The EITI is introducing a fresh approach to assessing countries’ progress in EITI implementation. Starting April 2021, countries will be evaluated according to a revised Validation model, where they will receive a score based on three components: “Transparency”, “Stakeholder engagement” and “Outcomes and impact”. The Validation process will also seek to capture the views of a wide range of stakeholders and will reward countries on the effectiveness and sustainability of EITI implementation.
The changes are the product of extensive consultations and careful deliberation, led by a Board-appointed working group. Three members of the working group share their thoughts on how the new Validation model supports EITI implementing countries, and why it’s important for the EITI’s future:
Cielo Magno, Associate Professor, University of the Philippines' School of Economics; Bantay Kita Philippines
EITI Board member for civil society
With the revised Validation model, we have sought to capture a more nuanced view of a country’s progress in implementing EITI, with a renewed focus on stakeholder engagement, outcomes and impact. This focus on stakeholder engagement, outcomes and impact is of course crucial in ensuring that the information released according to EITI’s transparency requirements can be used in a way that is meaningful towards improving the natural resource governance of each individual EITI country.
We welcome certain specific improvements to this more nuanced Validation model. A broader narrative section on civic space will provide important contextual information about the environment for civic engagement. Public calls for input prior to Validation will widen the scope for involvement of parties outside the multi-stakeholder group (MSG), helping to ensure a wide and diverse array of voices have an opportunity to be heard, and the EITI Board now has the ability to tap outside expertise in the case of complex Validations. The participation of outside experts will also help in the robustness of the Validation process.
Finally, we welcome the emphasis on effectiveness and sustainability of the EITI process, where countries can now be rewarded for an EITI process that is nationally relevant, inspires real-world changes in policy and practice, and encourages wider citizen participation of affected communities.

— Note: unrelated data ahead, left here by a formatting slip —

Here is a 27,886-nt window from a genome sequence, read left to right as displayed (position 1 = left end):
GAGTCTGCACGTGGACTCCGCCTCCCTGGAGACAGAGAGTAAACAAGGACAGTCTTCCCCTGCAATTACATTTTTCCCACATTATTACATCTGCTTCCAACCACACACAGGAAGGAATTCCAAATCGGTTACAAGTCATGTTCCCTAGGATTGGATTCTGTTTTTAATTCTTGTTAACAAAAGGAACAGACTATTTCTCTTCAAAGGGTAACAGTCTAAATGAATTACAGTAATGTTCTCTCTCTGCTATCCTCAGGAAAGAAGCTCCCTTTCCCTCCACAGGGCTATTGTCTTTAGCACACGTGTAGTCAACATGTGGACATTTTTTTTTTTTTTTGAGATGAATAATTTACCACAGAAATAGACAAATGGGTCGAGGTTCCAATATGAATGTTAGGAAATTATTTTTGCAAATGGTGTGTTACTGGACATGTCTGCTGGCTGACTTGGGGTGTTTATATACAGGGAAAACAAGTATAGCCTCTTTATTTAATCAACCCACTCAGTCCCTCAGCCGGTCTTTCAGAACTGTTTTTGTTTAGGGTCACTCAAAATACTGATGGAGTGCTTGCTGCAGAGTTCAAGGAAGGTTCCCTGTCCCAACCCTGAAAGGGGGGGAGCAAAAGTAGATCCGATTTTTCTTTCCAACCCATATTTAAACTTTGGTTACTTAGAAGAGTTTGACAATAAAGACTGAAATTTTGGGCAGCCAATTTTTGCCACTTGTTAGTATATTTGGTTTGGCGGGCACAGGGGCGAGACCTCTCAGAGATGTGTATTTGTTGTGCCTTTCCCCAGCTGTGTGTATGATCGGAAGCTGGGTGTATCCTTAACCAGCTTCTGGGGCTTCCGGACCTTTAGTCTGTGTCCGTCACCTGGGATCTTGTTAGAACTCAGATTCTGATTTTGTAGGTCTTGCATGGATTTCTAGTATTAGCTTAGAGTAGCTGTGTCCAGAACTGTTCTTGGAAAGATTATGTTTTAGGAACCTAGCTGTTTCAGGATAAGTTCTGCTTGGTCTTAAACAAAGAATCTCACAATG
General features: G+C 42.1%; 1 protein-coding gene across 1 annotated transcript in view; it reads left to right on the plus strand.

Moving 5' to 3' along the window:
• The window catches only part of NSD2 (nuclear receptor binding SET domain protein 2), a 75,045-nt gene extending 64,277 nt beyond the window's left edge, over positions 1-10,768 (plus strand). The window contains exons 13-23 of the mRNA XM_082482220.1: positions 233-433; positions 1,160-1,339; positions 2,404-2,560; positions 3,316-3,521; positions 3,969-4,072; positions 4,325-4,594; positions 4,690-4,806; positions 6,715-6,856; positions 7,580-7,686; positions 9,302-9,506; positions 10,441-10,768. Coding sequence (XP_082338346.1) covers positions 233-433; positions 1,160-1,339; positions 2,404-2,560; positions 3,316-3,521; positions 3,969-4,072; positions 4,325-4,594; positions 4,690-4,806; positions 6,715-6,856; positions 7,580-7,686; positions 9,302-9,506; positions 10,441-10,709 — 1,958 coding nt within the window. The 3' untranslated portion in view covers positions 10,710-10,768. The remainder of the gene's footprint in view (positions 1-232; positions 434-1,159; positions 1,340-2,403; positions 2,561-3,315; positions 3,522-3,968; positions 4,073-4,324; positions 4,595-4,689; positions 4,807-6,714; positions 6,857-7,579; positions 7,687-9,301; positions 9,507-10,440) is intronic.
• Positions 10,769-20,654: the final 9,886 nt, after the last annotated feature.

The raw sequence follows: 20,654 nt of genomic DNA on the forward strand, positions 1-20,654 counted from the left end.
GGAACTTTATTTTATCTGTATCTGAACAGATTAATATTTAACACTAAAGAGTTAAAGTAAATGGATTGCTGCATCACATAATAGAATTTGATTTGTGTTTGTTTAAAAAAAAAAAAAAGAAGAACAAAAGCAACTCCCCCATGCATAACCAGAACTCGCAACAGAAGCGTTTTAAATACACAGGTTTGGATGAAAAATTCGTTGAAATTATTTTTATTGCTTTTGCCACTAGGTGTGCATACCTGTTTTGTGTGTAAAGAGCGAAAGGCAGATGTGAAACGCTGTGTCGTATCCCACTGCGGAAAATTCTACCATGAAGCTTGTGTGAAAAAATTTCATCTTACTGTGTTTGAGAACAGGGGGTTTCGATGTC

Ian Mwiinga, National Coordinator, Zambia EITI
EITI Board member for implementing countries
Firstly, I think the new model is a revolution for EITI implementing countries in that it provides a clear mechanism that recognises progressive improvement in the implementation of the EITI. Potentially, the new model has the capacity to focus on impact of implementation, while at the same time reducing the burdens of "compliance" which will enable the implementing countries to deepen their innovation.
Secondly, the new Validation model recognises the need to have different timelines for corrective measures, so that countries are not always on a catch-up mode but more focused on addressing the needed reforms. The new Validation model recognises that some corrective actions might take more time to be implemented compared to others. This provides an opportunity for implementing countries to not only focus on immediate results, but also factor in the sustainability of the EITI.
Finally, as with any new model, it will be crucial to document lessons learned from the new approach to inform further refinements to the Validation process.
Stephen Douglas, Senior Adviser to the President, Exploration & Production, Total
EITI Board member for extractive companies
The EITI Standard, the global reference for transparency in extractive activities, has evolved over time as new themes have emerged and the Board has created or adapted its requirements to address them. The methods of validating the progress of implementing countries in applying the EITI Standard needed to keep pace with these changes. I am delighted by the Board’s approval of the new approach to Validation because it leaves space for implementing countries to meet the multiple demands of the EITI Standard guided by their own national priorities and, within broad limits, to progress on each component in a way compatible with their goals and capacities.